Thirteen million families are expected to be affected by the welfare change announced in Chancellor George Osborne’s Budget yesterday, according to the Institute for Fiscal Studies.
The Chancellor announced the Summer Budget yesterday, the first Conservative-only Budget since the 90s. In it he set out reforms to the welfare system to “make it fairer for taxpayers who pay for it”.
Changes include working-age benefits, including tax credits and local housing allowance, being frozen for four years, the household benefit cap being reducing to £20,000 and child tax credit being limited to two children for children born from April 2017.
Speaking at a post-budget briefing, Paul Johnson, director of the Institute for Fiscal Studies, said, “The biggest single cut to welfare spending is set to come from extending the freeze in working age benefits, tax credits and local housing allowance out to 2020.
“This will affect 13 million families who will lose an average of £260 a year as a result of this one measure. After about 2017 this will mean that most benefit rates will have fallen back behind their 2008 levels both relative to price inflation and relative to earning growth.”
He continued that the reduction to work allowances in universal credit would cost around three million families an average of £1,000 a year each. The work allowance is the amount a claimant can earn before benefits start to be withdrawn and is intended to give claimants an incentive to work.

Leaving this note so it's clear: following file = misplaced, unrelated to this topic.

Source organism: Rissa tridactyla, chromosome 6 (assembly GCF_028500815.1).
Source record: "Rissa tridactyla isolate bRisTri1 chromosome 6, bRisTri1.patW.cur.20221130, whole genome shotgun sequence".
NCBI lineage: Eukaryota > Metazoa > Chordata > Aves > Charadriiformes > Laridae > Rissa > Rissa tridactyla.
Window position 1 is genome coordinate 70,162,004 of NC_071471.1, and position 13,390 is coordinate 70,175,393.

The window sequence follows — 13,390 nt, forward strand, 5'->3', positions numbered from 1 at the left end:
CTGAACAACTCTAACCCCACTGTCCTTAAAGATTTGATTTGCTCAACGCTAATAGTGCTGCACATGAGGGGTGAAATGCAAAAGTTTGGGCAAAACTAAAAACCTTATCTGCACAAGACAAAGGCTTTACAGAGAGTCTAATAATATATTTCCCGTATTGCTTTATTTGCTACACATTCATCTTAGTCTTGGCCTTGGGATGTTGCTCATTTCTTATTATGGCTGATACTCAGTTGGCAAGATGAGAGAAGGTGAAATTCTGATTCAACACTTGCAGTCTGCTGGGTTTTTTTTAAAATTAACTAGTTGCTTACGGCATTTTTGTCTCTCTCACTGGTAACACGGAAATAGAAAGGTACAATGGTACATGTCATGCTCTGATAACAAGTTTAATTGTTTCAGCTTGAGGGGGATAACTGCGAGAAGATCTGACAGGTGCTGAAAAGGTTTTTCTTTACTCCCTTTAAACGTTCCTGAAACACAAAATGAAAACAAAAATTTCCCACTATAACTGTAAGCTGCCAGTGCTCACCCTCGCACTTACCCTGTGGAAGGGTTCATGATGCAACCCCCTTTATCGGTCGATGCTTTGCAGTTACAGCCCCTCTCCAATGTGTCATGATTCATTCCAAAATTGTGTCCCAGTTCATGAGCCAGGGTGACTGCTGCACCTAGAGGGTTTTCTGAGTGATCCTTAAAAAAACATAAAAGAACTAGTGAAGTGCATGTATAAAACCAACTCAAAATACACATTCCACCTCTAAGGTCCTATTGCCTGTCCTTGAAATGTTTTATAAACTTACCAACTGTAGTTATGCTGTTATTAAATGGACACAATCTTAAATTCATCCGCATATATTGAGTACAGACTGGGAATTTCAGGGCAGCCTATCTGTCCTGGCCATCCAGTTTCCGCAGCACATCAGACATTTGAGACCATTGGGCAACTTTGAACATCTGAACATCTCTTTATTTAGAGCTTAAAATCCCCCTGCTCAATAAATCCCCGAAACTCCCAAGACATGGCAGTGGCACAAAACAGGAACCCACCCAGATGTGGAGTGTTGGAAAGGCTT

Johnson added, “[The change] will reduce the incentive for the first earner in a family to enter work. The equivalent changes in the current tax credit system will have much the same affect. These are changes that will alter the effects and structure of the system quite substantially.”
The Budget also introduced a new National Living Wage of over £9 an hour for those over 25 by 2020.
Despite the higher minimum wage proposed, Johnson doesn’t believe that this will offset the reduced tax credits because different groups are being affected by the different police, with many of the gainers from the higher way being single and childless or married someone on higher earnings.
Photo: images of money via Flickr
Like our Facebook Page
Is It Possible to Work in Tech Without Harming the Planet?
Zero Waste Living and Its Importance
Investing in a Sustainable Environmental Future for Northern Virginia
Prominent Trends in Seafood Sustainability in 2022
Sustainable Landscaping Tips for Your Property
Can PEMF Help To Improve Plant Growth for Eco-Friendly Gardeners
How the U.S. Government is Promoting Green Energy in the Country
12 Essential Things for Buying Your First Home
Harnessing Sustainability with User-Centric Technology Innovation
Making Your Dream of Having an Eco-Friendly Garden Come True
7 Eco-Friendly Plant-Based Alternatives for Everyday Products
Top 5 Benefits of Eco-Friendly Cars
Why Eco-Friendly Homes Should Have Outdoor Bathrooms
Merits of Sustainability Reporting: What Every Manager Must Know
Low Emission and Clean Air Zones: What You Need To Know
CEO Brian Ladin Explains How The Shipping Industry Is Going Green
A Guide to Eco-Friendly Landscaping
Is the Hyundai i30 A Valuable Investment?
Is Couchsurfing a Good Option for Eco-Friendly Traveling?
How To Set Up A Sustainable Smart Home
- Features11 months ago
Seven Health and Safety Tips for Eco-Friendly Products in a Green Home
- Energy12 months ago
Eco-Friendly Homeowners Lower Carbon Footprints through Greater Air Conditioner Efficiency
- Features11 months ago
Essential Guidelines for Eco-friendly Moving into new Home
- Features10 months ago
5 Compelling Reasons to Hire an Eco-Friendly Contractor